The public attention on Higbie’s comments come at a difficult time for the Trump White House, which is still attempting to recover from the president’s own racist statements about immigrants that were revealed in a Washington Post article last week.
Higbie’s comments tapped into a current of racism that has ran through the Trump administration. Prominent figures within the Trump White House, such as former chief strategist Steve Bannon, senior policy adviser Stephen Miller, and yes, President Trump, often attract attention for their embrace of racist viewpoints. But the problem is not limited to them.
Several Trump appointees have resigned from their posts after racist comments came to public attention
In resigning from his position with the CNCS, Higbie joins a growing group of Trump appointees to resign after racist comments or posts were revealed to the public.
In November, the Rev. Jamie Johnson, who was appointed the head of the DHS’s Center for Faith-Based & Neighborhood Partnerships last spring, abruptly resigned from his post after CNN reported that he had made offensive statements about black people and Muslims on conservative talk radio.
As CNN reported at the time:
In 2008, during a discussion on “The Right Balance” on Accent Radio Network, Johnson said he believed black people were anti-Semitic out of jealousy of the success of Jewish people.
”I think one of the reasons why is because Jewish people from their coming to America in great waves in the early part of the 1800’s immediately rolled up their sleeves and began to work so hard and applied themselves to education and other means of improvement and other means of climbing the, I hate this phrase, but the social ladder if you will,” Johnson said. “And they have done exceptionally well for themselves. For only representing about 1.4% of America’s population, they make up 12% of America’s millionaires. Why? Because they work.
”And it’s an indictment of America’s black community that has turned America’s major cities into slums because of laziness, drug use and sexual promiscuity.”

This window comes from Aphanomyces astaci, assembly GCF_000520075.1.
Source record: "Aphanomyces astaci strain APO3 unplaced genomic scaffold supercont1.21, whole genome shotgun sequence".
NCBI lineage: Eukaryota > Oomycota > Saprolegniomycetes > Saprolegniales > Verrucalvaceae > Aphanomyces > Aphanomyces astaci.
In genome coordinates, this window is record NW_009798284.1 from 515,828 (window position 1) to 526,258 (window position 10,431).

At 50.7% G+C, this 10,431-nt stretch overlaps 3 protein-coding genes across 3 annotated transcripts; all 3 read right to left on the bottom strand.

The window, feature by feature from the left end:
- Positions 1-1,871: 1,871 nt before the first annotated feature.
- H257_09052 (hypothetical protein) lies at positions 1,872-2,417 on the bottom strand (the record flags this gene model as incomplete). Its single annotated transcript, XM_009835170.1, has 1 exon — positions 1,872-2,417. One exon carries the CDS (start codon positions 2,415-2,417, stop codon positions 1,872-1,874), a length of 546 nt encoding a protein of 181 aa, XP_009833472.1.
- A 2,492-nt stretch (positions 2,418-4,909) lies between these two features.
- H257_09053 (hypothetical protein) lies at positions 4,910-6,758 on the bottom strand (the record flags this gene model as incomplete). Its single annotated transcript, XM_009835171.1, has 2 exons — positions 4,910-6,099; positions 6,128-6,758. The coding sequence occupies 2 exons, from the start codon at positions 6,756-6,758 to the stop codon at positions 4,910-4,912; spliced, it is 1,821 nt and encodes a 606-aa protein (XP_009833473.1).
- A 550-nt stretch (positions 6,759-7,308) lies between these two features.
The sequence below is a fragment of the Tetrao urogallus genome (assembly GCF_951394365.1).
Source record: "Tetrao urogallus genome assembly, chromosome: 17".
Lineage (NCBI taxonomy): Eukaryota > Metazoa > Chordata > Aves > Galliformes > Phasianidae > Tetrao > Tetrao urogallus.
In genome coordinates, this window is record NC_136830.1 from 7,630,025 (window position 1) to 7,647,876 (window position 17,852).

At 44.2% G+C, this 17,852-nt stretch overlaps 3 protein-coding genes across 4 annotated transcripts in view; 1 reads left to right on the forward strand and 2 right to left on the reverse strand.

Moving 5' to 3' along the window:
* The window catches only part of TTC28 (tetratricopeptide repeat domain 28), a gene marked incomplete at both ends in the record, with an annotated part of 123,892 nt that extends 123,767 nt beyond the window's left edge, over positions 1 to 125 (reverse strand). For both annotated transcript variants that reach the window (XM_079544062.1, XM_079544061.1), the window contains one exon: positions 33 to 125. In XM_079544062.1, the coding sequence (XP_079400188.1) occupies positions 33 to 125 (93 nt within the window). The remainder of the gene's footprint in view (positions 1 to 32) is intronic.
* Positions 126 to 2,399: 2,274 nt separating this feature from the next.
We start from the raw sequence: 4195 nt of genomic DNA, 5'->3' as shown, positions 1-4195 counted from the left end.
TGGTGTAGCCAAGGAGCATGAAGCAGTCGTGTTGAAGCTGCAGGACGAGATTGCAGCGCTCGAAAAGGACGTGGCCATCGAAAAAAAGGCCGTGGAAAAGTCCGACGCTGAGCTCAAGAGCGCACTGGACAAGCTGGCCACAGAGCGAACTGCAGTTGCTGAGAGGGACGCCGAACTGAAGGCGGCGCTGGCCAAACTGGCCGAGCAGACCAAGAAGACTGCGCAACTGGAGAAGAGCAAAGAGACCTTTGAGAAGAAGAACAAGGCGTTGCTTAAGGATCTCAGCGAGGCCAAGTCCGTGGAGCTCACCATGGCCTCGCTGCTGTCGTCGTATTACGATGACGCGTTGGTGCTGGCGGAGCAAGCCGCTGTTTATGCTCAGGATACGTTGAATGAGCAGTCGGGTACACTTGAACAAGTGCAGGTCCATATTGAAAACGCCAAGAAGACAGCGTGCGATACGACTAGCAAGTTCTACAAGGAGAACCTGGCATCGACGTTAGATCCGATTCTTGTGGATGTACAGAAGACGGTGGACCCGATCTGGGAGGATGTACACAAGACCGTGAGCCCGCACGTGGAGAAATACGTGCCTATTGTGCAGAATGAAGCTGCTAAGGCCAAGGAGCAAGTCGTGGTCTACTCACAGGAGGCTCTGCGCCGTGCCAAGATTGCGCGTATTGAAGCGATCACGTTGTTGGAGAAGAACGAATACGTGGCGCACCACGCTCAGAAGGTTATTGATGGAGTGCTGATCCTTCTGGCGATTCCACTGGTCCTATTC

Johnson then agreed with another guest who said the success of Jewish-Americans “removes the argument of victimization from the black community.”
In comments about Islam, Johnson said that he agreed with conservative political commentator Dinesh D’Souza’s argument that “all that Islam has ever given us is oil and dead bodies over the last millennia and a half.”
Johnson later apologized for the comments, which CNN noted had been made as recently as 2016, saying that the comments “do not represent my views personally or professionally.”
In August, William Bradford, an appointee to the Energy Department’s Office of Indian Energy, resigned after comments made online, some of which questioned Obama’s birth certificate, were attributed to his account. Bradford said that the comments were the result of his accounts being hacked.
Even before those comments came to light, the Washington Post had reported that Bradford called Obama a “Kenyan creampuff” on Twitter and said the internment of Japanese Americans during World War II was necessary. Bradford’s resignation would come just weeks after the president himself became embroiled in controversy for saying that there were “very fine people on both sides” of white supremacist fueled violence in Charlottesville.
These aren’t isolated incidents. Even as Trump appointees resign for their comments, other appointees with dubious or controversial records are awaiting confirmation to a number of positions in the federal government.
In some cases, such as nominees to the courts, the effects on the government could potentially last decades. Racial controversies extend far outside the White House in the Trump administration.